PMCM’s continental TV drift denied


The bold proposal of Press Communications (as PMCM LLC) to take television allotments from Wyoming and Nevada and move them to large television markets in the east, namely Philadelphia and New York, has been turned down by the FCC. Meanwhile, the FCC is proposing new VHF allotments for the states of Delaware and New Jersey addressing the lack of a VHF in each.

PMCM proposed to move KJWY-TV Channel 2 from Jackson WY to Wilmington DE in the Philadelphia DMA; and KVNV-TV Channel 3 from Ely NV to Middletown Township NJ in the New York DMA.

The FCC held that Press was making an overly broad interpretation of long-ago congressional action seeking, if possible, to provide VHF service to all states. Those lacking it at the time – and now – are the two states targeted by PMCM. New Jersey had one for awhile – WOR-TV Channel 9 moved from New York NY to Secaucus NJ but moved out of the VHF band up to Channel 38, as WWOR, as part of the DTV transition.

The move from New York had long been delayed, the FCC explained, by rules in place at the time that allowed competing applications to be submitted if a station attempted such a move. It was Congress’s remedying intent, back in 1982, to make it easier for willing existing licensees to move to the two states by shielding them from sudden license competitors, and the courts upheld the arrangement.

Describing what it took to be PMCM’s interpretation, the FCC wrote, “PMCM would have the Commission interpret that term broadly so as to require grant of its requests to move the facilities of its television stations approximately 2,000 miles to communities in Delaware and New Jersey without following traditional administrative procedures or permitting the filing of competing applications.  In other words, it urges the Commission to consider any allocation of a channel to a state without a VHF channel as a ‘reallocation’ if the proponent currently operates a station on the same channel somewhere in the United States and agrees to terminate service on that channel and move to the unserved state to operate on the same channel there.  Further, although PMCM asserts that its proposals are technically feasible, it contends that the Commission must order such ‘reallocation’ even if it is not technically feasible because the second sentence of Section 331 has no explicit technical feasibility condition.”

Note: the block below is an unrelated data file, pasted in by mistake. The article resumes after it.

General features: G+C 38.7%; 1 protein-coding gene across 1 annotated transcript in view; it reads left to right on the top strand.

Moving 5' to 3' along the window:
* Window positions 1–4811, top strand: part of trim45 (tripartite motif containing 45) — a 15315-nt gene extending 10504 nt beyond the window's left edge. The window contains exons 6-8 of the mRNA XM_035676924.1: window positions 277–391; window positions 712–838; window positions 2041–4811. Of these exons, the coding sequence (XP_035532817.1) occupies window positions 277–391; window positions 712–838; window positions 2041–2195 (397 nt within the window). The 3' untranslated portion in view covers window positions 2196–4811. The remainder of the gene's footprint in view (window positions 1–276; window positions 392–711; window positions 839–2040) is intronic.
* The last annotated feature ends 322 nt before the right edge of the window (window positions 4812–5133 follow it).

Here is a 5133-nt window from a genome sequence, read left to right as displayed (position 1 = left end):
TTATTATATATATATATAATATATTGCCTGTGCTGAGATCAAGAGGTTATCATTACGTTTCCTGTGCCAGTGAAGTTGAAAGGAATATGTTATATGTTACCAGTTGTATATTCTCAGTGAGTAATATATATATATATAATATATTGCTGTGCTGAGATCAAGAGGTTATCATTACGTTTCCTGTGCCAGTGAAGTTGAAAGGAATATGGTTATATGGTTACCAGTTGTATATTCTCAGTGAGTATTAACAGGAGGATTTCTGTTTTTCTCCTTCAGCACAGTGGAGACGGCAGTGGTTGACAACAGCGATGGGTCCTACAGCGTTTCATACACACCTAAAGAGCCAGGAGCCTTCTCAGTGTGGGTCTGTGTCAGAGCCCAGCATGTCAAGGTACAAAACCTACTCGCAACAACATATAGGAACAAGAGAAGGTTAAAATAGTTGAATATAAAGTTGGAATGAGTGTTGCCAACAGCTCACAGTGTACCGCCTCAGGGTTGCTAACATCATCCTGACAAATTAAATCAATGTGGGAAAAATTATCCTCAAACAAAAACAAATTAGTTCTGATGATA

The FCC said that PMCM’s interpretation “would deprive the Commission of its discretion to allocate channels in the public interest, allow PMCM to determine the channel allocations in New Jersey and Delaware, and shield PMCM from competition for those channels…”

The FCC held that the issue hinged on the word “reallocation,” as opposed to an allocation, and said it believes it means that the Commission “would consider the allotment of a channel to a community as a new allocation if it is not foreclosed by any existing allocation, and as a ‘reallocation’ if the new allotment is possible only if an existing channel allocation is deleted.”

In short, the WOR move to New Jersey fit the word “reallocation” because both channels could not co-exist. That is not the case in the dual 2,000 mile moves contemplated by PMCM.

The FCC concluded, “we interpret the statute’s requirement that the Commission order the reallocation of a VHF channel upon notification of the licensee of a VHF station that it agrees to the reallocation of its channel to a community in a State with no VHF channels, to apply only where the channel could not be used simultaneously at both locations due to interference that would occur from such dual operations,” and denied the changes in city of licenses and cross-continental moves proposed by PMCM.

Meanwhile, the FCC is opening the floor to comment on two new proposed allocations which will bring VHF service to both states. In New Jersey, it is proposing to add Channel 4 Atlantic City NJ, which would be part of the Philadelphia DMA; and Channel 5 Seaford DE, which would be part of the Salisbury MD DMA. It will accept comments and reply comments 30 and 45 days, respectively, after the notice is published in the Federal Register.

RBR-TVBR observation: With such valuable licenses at stake, you can bet that PMCM will not agree with the FCC’s interpretation of the law and head to federal court. After all, PMCM didn’t request approval by the FCC, but rather notified the Commission that it was initiating an action that the FCC was legally bound to comply with.